Sunday, December 9, 2012
It's that time of year, and the year-end lists are already beginning.
Mine is not yet complete, as I have three "sure things" but the other two are still being weighed. I'll be listing top 5 Poetry and top 5 Fiction, with a smattering of other great titles. Probably a favorite lit journal, etc.
Take this as an opportunity to tell me your favorite titles (and presses!) of 2012!
Also, the new year will welcome a new Reading Challenge. Russia has been big...I'm debating keeping that one going. A good friend suggested a California Reading Challenge. And since Mexico is the theme country for BEA, it might be a good challenge.
Suggestions for 2013 Challenges are welcome...please send me your ideas for big or small challenges.
As far as my top book of 2012, I can give one hint: ROCKS.
Or, for a more visual hint, see above.
Monday, December 3, 2012
First off, the all-time favorite for my five year old is Crustacean Vacation, by Brian Benoit,where a crabby family goes to the shore. It's full of one-liners and clever lines, and not a single one fails to amuse. What is Grandma up to? What happens when little crabs (crablets) meet the infamous arcade game, the Claw? It's simple: "A gamewith a crane that both scuttles and grabs, Was plainly designed for the mind of a crab". Spoiler alert: as in real life, no one wins The Claw.
What about the Luge de DeLuge? The shark that runs that tattoo parlor?
My son enjoyed him so much that we looked for more by the same author, Melanie Watt. We found Chester, an annoying and bossy cat that thinks he's an artist. He's clearly gunning for a Caldecott.
Sunday, November 18, 2012
|consider it a treasure map!|
Slavko Mihalic, Aleksandar Petrov, and Ferida Durakovic may not be household names in the US, but if you’re a fan of global poetry, you may be delighted to discover their work. Consider them treasures to find as you explore a new treasure map for poetry enthusiasts: The Princeton Encyclopedia of Poetry and Poetics has released a new fourth edition. The time that has passed since the third edition appeared (in 1993) has meant dramatic changes in the political and geographical atmosphere, and this new edition explores a host of new names to research and discover.
Given that I prefer to focus on Eastern European and Russian literature, I decided to explore the entries for nations that didn’t even exist or were brand new entities when the third edition came out. First, some general information about the book: this is not an encyclopedic collection of poets. There are no entries for Whitman or Dickinson or Ginsberg. Rather, it focuses on the literary terms and styles of poetry, including sections for the poetry specific to certain nations and cultures.
Another worthy mention is that this version lists useful websites for further research, notably The Poetry International Web Net (http://www.poetryinternationalweb.net/pi/site/home/index/en) that allows you to search by country.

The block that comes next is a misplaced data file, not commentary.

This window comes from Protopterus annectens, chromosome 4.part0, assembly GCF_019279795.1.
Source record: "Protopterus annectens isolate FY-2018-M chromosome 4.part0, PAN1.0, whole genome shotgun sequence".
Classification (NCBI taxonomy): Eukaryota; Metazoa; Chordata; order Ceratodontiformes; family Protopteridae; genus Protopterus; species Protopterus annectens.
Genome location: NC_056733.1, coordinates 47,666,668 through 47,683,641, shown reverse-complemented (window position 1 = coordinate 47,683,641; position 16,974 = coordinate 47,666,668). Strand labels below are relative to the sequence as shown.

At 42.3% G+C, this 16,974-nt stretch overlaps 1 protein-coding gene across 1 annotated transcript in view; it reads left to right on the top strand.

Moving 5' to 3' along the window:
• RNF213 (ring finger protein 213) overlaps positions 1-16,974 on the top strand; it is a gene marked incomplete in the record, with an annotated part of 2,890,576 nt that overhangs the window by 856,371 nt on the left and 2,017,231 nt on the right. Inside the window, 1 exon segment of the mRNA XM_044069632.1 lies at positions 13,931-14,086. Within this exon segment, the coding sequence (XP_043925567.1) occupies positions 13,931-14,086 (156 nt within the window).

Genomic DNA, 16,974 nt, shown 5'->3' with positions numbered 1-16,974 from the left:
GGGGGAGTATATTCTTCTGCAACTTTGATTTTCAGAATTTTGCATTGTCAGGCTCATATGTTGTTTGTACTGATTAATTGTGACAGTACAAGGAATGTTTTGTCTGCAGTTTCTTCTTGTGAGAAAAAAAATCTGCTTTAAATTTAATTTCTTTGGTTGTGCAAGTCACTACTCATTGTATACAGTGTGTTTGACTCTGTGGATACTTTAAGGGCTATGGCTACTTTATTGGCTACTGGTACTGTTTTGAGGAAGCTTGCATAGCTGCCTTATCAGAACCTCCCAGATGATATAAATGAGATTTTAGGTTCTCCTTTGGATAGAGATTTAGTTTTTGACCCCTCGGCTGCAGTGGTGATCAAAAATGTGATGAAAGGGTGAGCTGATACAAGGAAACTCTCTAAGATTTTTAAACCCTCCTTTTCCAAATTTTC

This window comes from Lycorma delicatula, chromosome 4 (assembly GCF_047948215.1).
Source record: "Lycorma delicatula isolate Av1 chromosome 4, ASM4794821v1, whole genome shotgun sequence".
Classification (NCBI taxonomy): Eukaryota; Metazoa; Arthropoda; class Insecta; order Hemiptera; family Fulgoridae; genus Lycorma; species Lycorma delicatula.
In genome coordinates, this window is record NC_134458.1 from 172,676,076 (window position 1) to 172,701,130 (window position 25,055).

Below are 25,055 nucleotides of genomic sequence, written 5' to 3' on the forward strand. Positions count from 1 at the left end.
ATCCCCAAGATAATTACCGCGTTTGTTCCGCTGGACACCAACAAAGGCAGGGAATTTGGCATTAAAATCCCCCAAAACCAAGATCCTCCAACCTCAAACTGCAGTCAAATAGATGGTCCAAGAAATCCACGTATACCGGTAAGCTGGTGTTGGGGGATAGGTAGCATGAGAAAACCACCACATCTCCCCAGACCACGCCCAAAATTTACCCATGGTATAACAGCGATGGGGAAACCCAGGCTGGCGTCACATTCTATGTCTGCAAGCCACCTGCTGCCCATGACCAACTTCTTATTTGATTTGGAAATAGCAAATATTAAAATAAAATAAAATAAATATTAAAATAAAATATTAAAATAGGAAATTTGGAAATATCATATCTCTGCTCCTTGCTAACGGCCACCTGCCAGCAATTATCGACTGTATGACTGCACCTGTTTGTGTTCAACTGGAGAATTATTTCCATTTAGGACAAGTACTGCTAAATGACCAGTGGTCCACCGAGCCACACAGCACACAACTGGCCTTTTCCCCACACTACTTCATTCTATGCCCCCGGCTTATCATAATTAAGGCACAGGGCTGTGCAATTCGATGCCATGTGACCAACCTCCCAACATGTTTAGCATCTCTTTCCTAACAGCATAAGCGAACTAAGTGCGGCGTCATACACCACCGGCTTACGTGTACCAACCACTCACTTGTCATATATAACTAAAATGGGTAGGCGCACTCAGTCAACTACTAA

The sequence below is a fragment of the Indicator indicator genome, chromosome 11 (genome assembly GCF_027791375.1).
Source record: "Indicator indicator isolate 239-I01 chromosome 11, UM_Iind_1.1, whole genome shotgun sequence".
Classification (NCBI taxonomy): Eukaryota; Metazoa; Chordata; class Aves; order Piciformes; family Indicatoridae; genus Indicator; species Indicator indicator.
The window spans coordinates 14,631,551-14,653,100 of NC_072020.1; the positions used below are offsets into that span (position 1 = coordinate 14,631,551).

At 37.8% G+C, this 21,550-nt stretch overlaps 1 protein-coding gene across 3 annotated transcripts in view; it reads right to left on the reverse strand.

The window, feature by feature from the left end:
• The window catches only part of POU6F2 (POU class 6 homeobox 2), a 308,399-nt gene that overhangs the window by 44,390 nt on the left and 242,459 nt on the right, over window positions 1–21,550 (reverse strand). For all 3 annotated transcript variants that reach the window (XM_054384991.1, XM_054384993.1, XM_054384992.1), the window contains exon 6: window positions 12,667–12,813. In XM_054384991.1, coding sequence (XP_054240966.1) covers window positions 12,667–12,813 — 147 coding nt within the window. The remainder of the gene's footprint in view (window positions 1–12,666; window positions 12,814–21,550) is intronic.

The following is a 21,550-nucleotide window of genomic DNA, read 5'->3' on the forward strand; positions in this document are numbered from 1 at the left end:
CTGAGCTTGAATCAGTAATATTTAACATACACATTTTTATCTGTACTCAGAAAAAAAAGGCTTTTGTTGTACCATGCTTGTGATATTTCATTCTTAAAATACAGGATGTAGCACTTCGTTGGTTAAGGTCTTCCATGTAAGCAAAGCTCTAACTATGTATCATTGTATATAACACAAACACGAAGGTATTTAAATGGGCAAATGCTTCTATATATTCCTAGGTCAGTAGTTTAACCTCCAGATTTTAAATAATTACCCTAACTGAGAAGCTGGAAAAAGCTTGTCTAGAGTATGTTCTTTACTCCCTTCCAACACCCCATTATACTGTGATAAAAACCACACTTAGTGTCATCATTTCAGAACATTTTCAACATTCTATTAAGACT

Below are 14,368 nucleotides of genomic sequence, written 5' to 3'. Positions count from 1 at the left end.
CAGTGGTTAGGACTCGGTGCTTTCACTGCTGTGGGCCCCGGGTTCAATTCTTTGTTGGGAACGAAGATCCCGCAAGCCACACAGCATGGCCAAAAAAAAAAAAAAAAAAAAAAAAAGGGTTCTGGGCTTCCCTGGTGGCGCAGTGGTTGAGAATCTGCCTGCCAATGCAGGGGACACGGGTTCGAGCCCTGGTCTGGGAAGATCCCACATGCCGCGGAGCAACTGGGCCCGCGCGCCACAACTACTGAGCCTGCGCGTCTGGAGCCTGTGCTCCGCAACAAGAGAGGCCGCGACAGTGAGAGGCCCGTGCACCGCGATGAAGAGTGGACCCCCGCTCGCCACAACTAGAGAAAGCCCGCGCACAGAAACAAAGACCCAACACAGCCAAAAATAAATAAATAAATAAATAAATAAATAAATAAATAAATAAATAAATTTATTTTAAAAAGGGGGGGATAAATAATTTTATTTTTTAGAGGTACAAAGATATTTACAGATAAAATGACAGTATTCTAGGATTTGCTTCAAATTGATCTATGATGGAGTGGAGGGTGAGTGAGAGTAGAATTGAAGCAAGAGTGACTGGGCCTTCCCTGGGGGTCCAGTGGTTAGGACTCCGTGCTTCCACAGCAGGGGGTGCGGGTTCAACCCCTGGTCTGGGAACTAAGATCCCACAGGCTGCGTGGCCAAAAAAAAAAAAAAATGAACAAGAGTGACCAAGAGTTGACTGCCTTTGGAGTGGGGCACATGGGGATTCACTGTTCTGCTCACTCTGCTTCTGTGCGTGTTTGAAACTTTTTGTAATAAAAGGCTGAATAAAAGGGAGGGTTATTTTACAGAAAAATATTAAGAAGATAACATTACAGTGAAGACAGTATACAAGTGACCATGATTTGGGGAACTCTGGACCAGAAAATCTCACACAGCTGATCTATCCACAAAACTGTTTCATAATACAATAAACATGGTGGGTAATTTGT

I think my only disappointment was that Belarus didn't have it's own entry, as it was combined with the Russian section, and that makes for the lack of mention of Valzhyna Mort, an amazing poet and ardent supporter of freedom in Belarus.
But, to it's credit, there's a great section on Flarf.
Special thanks to Casey LaVela for the Advance Review Copy.
Monday, November 12, 2012
The Revised Fundamentals of Caregiving by Jonathan Evison, from Algonquin Books (hardback):
Thursday, November 8, 2012
Half in Shade: Family, Photography, and Fate
By Judith Kitchen
Coffee House Press
Reviewed by Amy Henry
I became aware of a kind of triangulation: me, the photograph, and its subject(s). From temporal advantage, I found I could supply what my subjects would never know—the future. I found myself in a kind of time warp in which I knew more than my subject, but less about my subject. My interest was not in uncovering a hidden narrative, or in enhancing a known story, or in revealing a specific character. I wanted to ponder how each individual life was/is framed by circumstance, how we are sometimes called to act, and sometimes to merely reflect.Judith Kitchen is going to convince you to dump your digital camera in the nearest garbage bin and head to the attic in search of boxes of old photos. Because while technology now permits us to take better photos and delete the unflattering ones, it has stripped us of a heritage found only in the outtakes, the unflattering depictions, and the failed photographs that never make it into the family album. Her collection of essays, Half In Shade: Family, Photography, and Fate, takes an intensive look at the intent behind 20th-century photography in general, with specific reflections on what any photo can tell us. Hint: it’s usually more than we can “see.” It makes us ask, before we click the shutter, what are we trying to preserve?